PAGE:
According to several people I spoke with this weekend, and as has been ably reported by Bill Shaikin, Jamie McCourt is ready to drop her press for the Dodgers. This move essentially maps out the wind-down of the divorce, and ensures the team will stay in the McCourt name, even if Jamie doesn't. There are two primary motivating factors at work.
First, both McCourts have been clear about their desire for their four sons to own and operate the team. That, obviously, can't and won't happen if the Dodgers are sold in the divorce. It's been a bitter, contentious few months--if not years--but it appears both McCourts are now looking toward the future. And that future is certainly well served by putting personal discord aside and ensuring that the marriage's crown jewel--the Dodgers--is not sacrificed in the process.
Which brings us to money. A sale--court-ordered or otherwise--would devalue the team a great deal. It's a stressed asset at the moment, and neither McCourt would win if it had to be sold. Maybe the Dodgers will stay in the family for several generations, or maybe they'll sell out only a few years down the line. Either way, the point is the only smart move available is to keep the team in the family for now. Both McCourts know that, and that's precisely why there is so much momentum for a settlement now.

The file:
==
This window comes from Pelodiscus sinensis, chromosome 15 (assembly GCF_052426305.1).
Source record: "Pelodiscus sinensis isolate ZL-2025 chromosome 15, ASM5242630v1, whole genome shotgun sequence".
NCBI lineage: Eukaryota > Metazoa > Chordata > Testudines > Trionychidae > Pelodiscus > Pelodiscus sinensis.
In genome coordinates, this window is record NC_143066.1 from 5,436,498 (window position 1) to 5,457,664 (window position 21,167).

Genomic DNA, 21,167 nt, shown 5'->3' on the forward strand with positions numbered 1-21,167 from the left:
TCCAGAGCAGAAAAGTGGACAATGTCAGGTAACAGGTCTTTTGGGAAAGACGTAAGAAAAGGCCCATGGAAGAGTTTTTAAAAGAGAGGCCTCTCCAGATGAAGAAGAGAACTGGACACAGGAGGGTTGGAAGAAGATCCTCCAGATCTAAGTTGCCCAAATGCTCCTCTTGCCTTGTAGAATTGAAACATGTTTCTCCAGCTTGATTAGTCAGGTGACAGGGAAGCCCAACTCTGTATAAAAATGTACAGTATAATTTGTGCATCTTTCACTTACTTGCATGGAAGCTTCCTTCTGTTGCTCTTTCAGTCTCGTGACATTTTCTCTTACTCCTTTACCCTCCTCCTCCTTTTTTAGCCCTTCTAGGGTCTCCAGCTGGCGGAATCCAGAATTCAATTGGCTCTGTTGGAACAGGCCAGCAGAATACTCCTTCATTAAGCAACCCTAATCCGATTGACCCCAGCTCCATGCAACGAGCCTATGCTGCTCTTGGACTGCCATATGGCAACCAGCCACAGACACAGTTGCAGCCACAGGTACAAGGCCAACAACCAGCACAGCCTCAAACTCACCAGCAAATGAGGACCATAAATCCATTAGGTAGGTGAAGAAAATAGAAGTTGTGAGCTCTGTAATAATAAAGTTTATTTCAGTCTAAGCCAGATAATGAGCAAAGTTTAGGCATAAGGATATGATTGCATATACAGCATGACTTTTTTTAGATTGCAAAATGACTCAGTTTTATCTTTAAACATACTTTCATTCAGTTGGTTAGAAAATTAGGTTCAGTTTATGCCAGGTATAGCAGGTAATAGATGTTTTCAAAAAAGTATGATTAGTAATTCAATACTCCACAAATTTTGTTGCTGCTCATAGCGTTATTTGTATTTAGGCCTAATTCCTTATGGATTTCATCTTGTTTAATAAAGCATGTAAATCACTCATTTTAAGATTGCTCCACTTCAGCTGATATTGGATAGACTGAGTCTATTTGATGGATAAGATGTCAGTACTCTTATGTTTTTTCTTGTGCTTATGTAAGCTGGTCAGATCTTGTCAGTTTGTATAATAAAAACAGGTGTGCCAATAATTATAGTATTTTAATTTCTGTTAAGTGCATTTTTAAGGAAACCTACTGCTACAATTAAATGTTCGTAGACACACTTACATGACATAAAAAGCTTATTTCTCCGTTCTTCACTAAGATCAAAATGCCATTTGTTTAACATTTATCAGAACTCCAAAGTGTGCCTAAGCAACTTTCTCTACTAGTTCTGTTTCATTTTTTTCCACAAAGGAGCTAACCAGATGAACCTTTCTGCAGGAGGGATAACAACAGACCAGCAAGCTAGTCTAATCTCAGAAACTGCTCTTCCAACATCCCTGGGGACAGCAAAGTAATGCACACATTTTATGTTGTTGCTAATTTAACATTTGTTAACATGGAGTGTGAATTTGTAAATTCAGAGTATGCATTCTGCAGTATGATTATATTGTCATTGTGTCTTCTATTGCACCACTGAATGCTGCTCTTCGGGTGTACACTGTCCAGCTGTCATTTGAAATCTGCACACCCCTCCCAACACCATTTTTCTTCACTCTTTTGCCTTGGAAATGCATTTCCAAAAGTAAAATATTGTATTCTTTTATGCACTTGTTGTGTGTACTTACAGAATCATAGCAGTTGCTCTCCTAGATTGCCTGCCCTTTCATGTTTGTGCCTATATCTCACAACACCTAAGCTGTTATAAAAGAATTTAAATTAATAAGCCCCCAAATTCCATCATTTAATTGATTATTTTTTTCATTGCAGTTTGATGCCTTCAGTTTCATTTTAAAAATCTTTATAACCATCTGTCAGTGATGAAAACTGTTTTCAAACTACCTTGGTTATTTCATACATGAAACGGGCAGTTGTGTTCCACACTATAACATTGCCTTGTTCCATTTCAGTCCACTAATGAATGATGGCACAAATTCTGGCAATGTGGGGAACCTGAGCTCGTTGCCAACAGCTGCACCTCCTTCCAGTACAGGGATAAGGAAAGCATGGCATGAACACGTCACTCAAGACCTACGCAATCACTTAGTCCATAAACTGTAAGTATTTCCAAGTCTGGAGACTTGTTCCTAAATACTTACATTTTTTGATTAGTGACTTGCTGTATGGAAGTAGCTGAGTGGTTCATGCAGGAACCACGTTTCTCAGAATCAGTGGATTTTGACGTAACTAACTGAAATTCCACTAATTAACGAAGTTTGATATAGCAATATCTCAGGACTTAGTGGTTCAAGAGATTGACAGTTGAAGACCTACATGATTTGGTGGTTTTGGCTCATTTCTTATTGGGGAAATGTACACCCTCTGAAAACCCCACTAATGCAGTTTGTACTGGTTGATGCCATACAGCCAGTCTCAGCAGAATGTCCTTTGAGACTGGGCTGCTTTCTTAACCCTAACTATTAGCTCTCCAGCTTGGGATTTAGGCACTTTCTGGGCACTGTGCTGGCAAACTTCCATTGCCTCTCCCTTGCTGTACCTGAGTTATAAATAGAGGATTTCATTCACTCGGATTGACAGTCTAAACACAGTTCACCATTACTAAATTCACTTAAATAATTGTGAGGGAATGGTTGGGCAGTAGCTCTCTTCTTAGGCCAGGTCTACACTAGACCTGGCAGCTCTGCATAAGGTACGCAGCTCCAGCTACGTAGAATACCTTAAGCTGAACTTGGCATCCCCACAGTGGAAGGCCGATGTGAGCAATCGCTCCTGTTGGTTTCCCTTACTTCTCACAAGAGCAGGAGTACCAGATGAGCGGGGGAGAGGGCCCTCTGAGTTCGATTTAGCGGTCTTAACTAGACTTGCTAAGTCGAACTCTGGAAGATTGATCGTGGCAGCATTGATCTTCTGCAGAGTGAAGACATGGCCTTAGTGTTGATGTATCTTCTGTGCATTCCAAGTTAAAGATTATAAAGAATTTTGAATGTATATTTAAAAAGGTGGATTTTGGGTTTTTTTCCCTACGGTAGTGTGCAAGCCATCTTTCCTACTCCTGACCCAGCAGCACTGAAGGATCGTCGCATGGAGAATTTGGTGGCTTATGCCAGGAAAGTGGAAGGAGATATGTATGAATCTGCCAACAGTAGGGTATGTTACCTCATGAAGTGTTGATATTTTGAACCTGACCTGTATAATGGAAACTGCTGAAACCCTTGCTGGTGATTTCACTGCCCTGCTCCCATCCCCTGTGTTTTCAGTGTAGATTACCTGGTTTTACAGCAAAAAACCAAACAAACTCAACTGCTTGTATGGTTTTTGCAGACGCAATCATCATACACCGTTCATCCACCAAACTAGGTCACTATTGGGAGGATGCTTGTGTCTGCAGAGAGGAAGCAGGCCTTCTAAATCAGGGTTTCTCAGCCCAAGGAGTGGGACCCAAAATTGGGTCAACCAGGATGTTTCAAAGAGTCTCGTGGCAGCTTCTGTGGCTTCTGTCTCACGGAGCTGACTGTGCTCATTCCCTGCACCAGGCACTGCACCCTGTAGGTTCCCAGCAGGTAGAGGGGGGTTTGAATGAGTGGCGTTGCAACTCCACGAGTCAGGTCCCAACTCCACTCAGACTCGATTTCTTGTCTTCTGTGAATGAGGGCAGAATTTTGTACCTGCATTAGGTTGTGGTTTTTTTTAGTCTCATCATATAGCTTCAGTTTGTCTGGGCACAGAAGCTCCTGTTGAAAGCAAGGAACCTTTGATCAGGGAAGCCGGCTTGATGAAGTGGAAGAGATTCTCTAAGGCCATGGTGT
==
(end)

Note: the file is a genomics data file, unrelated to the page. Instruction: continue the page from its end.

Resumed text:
"Both McCourts." I think I've used that phrase more in this post than throughout the entire saga. While nothing is certain, and there are yet roadblocks ahead, it seems that both McCourts are interested in controlling their futures, rather than leaving them in the hands of the legal process. The only way they can guarantee the club stays in the family is to work together, and it looks like that's just what's happening.
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